Tag Archives: Penn State

PTC Rounds for Research: Donations Needed

Dear Friends,

The PTC and our Rounds for Turfgrass Committee asks for your support in our upcoming auction of golf rounds held on February 8th – 10th at the Golf Expo in Oaks PA. Last year, we raised over $13,500 by auctioning off 4-somes of golf donated by local private and public golf courses. The 2019 Philadelphia Golf Show will be our 3rd consecutive year representing Penn State Turf and fundraising for the Turf Project. We hope that you and your club or golf facility will continue to support our efforts.

2019 PTC Rounds for Turfgrass.

I am writing to ask for your support by not only donating a 4-some of golf at your club, but to also assist in spreading the word of our campaign to other superintendent’s and golf courses in your region. I have chosen to reach out to you because I know you are either a Penn State Alum, PTC supporter and/or an advocate of the turf industry. Please contact or forward my email and attached letter onto as many superintendent’s in your region as possible. Our goal is to raise $15K this year. I know we can do it with your support and just a few calls or emails to a nearby superintendent. Courses who are able to make a 4-some donation can email a certificate in PDF format to my email address. Those courses that have a specific hard copy certificate and wish to mail it, please mail to my club:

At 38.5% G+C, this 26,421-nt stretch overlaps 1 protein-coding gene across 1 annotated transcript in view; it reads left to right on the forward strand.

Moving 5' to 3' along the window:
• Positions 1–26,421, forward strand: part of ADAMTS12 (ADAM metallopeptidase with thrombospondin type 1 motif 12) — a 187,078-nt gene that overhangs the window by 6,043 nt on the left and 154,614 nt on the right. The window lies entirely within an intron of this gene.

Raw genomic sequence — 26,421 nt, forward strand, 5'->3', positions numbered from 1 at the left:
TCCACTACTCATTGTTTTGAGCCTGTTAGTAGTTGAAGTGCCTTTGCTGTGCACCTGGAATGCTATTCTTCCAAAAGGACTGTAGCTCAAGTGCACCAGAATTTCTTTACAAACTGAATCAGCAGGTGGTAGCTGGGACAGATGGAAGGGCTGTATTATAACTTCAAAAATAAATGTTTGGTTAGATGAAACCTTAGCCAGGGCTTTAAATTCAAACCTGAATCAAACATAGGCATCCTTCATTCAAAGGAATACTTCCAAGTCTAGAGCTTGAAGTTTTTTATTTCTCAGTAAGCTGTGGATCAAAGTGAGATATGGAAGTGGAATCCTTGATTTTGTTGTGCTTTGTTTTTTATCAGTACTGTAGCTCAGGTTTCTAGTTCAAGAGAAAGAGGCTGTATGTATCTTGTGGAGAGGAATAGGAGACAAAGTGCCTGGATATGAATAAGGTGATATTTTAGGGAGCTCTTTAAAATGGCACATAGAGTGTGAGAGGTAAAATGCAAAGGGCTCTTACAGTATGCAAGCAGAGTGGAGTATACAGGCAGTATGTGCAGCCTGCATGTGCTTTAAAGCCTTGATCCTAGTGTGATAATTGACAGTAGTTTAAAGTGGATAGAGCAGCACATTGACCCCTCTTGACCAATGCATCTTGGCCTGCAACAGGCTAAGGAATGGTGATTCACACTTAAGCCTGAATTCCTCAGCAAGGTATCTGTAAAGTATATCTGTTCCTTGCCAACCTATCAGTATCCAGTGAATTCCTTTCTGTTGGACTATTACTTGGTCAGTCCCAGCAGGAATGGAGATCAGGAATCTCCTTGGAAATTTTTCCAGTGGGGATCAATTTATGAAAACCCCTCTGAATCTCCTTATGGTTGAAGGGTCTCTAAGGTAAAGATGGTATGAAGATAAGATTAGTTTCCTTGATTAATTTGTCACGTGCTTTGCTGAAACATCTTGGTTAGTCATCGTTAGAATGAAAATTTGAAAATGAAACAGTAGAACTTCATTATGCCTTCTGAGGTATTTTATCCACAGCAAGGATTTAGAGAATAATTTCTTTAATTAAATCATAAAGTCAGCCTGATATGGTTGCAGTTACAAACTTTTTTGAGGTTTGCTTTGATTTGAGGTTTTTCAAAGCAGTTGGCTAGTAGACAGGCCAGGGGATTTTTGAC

Berkshire C.C.
Attention – Andrew Dooley
1637 Bernville Road
Reading PA 19601

Any specific details or restrictions must be listed on the certificate (i.e. can only be redeemed on weekdays after 12pm). If they would be willing to list the going rate for the 4-some that would be best. I will then print the PDF and display them at the Expo. If you have any questions, please feel free to call or email at your convenience.

Thank you in advance for your support of PTC and Penn State research!

Regards,
Andrew, PTC Past President

Challenges of Growing Turfgrass in the Summer of 2018

Over the summer, the Philadelphia region had some atypical weather which has caused a more than normal amount of turfgrass death on golf courses. The region had above average rainfall in August and September. During the month of August, the 30-year average for rain is about four inches, but this August it rained 20 inches. This trend continued in September with 10 inches of rain while the historic average is also about four inches. One local superintendent had nine floods onto his course in August and September.

During this period, soils were saturated longer than normal and there were periods of high humidity with nighttime temperatures greater than 70 degrees Fahrenheit. These conditions are a plant pathologist’s dream but a superintendent’s nightmare. Warm weather diseases such as brown patch, dollar spot, Pythium blight and gray leaf spot were more aggressive and persisted longer than normal, which was a main cause of turf death. Even the best fungicide programs could not overcome the combination of abiotic stress (i.e., persistent hot and wet weather, and low light conditions from cloud cover) and high disease pressure.

mowing grass when too wet